More than a quarter of college athletes say they’re feeling sadness or a sense of loss amid the coronavirus pandemic, according to a recent NCAA survey.
The NCAA released its latest survey of college athletes on Friday. The survey was taken by over 37,000 athletes on a variety of topics including mental health and well-being from April 10-May 1.
“Over a third of respondents reported experiencing sleep difficulties, while more than a quarter reported feeling sadness and a sense of loss, and one in 10 reported feeling so depressed it has been difficult to function ‘constantly’ or ‘most every day,’” the NCAA said in a statement.
“Mental health concerns were highest among respondents of color, those whose families are facing economic hardship and those living alone. Additionally, college seniors reported a sense of loss at 1.5 times the rate of underclassmen. In most instances, the rates of mental health concerns were 150 percent to 250 percent higher than that historically reported by NCAA student-athletes in the American College Health Association’s National College Health Assessment.”
It’s sadly unsurprising that seniors would be experiencing lows at a greater rate than other college athletes. The cancellation of spring sports across the country cost many seniors their chances at a final season of college sports. While those athletes who had sports canceled are able to return to school for another year of eligibility during the 2021-22 academic year, some schools, like Wisconsin, are telling their senior athletes that they don’t have room for them.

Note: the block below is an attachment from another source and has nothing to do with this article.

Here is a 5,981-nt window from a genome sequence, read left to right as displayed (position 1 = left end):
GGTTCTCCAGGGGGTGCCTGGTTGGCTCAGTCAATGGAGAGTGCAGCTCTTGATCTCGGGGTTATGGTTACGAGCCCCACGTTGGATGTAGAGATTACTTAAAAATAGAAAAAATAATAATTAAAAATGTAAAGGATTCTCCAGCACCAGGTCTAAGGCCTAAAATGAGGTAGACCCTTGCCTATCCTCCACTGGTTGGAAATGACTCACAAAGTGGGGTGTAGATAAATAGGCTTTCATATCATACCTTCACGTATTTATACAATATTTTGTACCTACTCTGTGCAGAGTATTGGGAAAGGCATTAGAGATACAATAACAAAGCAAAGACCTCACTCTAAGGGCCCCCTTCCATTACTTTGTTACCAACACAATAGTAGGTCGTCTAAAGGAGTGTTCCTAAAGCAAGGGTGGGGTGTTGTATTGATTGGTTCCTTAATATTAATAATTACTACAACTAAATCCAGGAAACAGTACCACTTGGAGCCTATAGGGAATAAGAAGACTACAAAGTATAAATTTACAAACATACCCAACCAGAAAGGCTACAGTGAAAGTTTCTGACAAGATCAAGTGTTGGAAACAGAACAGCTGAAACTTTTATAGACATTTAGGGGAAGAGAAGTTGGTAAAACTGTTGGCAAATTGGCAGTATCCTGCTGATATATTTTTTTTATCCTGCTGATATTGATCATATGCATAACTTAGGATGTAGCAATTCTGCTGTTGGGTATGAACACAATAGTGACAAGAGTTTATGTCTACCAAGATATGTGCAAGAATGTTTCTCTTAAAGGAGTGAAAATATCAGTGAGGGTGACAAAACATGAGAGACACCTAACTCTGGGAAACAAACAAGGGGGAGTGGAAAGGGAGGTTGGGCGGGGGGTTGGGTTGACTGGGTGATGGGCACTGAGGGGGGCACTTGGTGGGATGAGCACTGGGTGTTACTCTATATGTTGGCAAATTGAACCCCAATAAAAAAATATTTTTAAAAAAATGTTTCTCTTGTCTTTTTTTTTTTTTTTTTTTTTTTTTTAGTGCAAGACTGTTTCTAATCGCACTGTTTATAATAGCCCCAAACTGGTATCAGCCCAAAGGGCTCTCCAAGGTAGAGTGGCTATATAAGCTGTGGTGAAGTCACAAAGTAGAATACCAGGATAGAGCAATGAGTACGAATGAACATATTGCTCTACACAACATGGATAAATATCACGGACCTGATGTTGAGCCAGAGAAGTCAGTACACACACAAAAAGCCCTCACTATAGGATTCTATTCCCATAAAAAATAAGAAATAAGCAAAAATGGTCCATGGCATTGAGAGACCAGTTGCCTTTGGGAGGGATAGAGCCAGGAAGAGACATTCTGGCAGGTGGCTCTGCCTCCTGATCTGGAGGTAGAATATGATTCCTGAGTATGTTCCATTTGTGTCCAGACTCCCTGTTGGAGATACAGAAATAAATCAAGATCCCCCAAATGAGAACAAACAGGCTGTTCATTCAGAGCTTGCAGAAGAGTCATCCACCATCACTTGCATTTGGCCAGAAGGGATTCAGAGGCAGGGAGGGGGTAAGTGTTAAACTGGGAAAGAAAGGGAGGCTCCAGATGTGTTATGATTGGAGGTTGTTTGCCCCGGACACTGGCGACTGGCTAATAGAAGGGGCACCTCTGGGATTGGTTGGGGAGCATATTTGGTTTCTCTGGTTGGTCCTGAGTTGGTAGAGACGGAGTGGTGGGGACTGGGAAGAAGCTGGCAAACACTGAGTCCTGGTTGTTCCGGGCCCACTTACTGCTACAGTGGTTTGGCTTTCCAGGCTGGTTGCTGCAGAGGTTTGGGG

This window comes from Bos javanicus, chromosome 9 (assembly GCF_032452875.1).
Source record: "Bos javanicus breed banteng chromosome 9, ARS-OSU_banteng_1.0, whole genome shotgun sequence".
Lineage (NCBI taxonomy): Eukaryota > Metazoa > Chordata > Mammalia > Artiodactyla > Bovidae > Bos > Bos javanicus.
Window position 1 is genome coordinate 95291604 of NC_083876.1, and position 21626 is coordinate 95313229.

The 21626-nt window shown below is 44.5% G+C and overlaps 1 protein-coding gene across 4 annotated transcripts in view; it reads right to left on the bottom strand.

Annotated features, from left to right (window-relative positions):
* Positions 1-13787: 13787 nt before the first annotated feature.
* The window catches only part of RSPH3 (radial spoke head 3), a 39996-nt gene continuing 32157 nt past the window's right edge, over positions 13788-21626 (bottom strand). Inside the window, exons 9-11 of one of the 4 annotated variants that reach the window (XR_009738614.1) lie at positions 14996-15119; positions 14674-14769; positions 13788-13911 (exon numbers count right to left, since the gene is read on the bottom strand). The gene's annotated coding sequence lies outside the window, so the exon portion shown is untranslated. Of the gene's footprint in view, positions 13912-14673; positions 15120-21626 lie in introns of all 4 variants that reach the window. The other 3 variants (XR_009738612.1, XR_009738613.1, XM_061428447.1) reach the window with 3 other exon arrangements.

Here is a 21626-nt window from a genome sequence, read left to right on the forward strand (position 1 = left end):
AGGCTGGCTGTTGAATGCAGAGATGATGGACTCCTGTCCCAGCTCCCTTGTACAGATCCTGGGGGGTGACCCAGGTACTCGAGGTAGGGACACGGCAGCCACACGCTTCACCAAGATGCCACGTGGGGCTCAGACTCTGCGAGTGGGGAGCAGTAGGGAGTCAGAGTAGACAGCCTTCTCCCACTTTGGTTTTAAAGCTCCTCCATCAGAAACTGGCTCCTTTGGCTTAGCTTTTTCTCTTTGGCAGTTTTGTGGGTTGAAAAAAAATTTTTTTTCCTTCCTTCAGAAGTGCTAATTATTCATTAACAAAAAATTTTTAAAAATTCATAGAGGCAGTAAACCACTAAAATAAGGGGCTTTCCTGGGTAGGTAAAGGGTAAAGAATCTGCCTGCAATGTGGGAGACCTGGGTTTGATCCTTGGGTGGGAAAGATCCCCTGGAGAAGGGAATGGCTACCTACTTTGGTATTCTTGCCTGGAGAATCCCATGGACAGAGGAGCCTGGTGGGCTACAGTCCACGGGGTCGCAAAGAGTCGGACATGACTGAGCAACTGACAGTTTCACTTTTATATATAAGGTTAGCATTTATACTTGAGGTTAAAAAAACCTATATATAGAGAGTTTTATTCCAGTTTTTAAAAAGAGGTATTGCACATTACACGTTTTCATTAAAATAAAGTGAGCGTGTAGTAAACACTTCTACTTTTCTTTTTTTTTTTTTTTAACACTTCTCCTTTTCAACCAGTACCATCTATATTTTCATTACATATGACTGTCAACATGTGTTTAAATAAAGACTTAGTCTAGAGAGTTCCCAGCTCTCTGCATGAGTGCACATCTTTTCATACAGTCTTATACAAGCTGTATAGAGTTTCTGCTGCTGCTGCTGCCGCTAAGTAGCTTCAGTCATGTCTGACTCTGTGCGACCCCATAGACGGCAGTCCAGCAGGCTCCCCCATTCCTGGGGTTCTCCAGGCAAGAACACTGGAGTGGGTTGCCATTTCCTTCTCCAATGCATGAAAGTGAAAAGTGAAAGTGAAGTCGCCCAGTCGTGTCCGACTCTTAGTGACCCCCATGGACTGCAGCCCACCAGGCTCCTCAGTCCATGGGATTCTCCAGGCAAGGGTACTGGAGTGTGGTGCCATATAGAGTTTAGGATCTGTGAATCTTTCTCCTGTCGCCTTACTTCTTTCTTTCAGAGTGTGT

Basketball players and other winter sport athletes are unable to return for an extra year of eligibility. That means that seniors on basketball teams who were denied final postseason appearances won’t get a second chance.
80 percent of respondents now living with family
Nearly every respondent to the survey said that his or her classes had gone online as schools across the country also closed their campuses. Just 51 percent of those surveyed said they felt “positive about their ability to keep up with classes.”
Per the survey, approximately 80 percent of athletes are living with family members or a significant other while about 90 percent of athletes say they are in a stable housing situation and have enough food.
Food accessibility, however, did have a racial disparity.
“Of note, 75 percent of black male student-athletes surveyed, compared with 92 percent of white males in the sample, said they have access to enough food, and 61 percent reported that healthy food options are readily available to them, as compared with 81 percent of white male participants,” the NCAA said.
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Nick Bromberg is a writer for Yahoo Sports.
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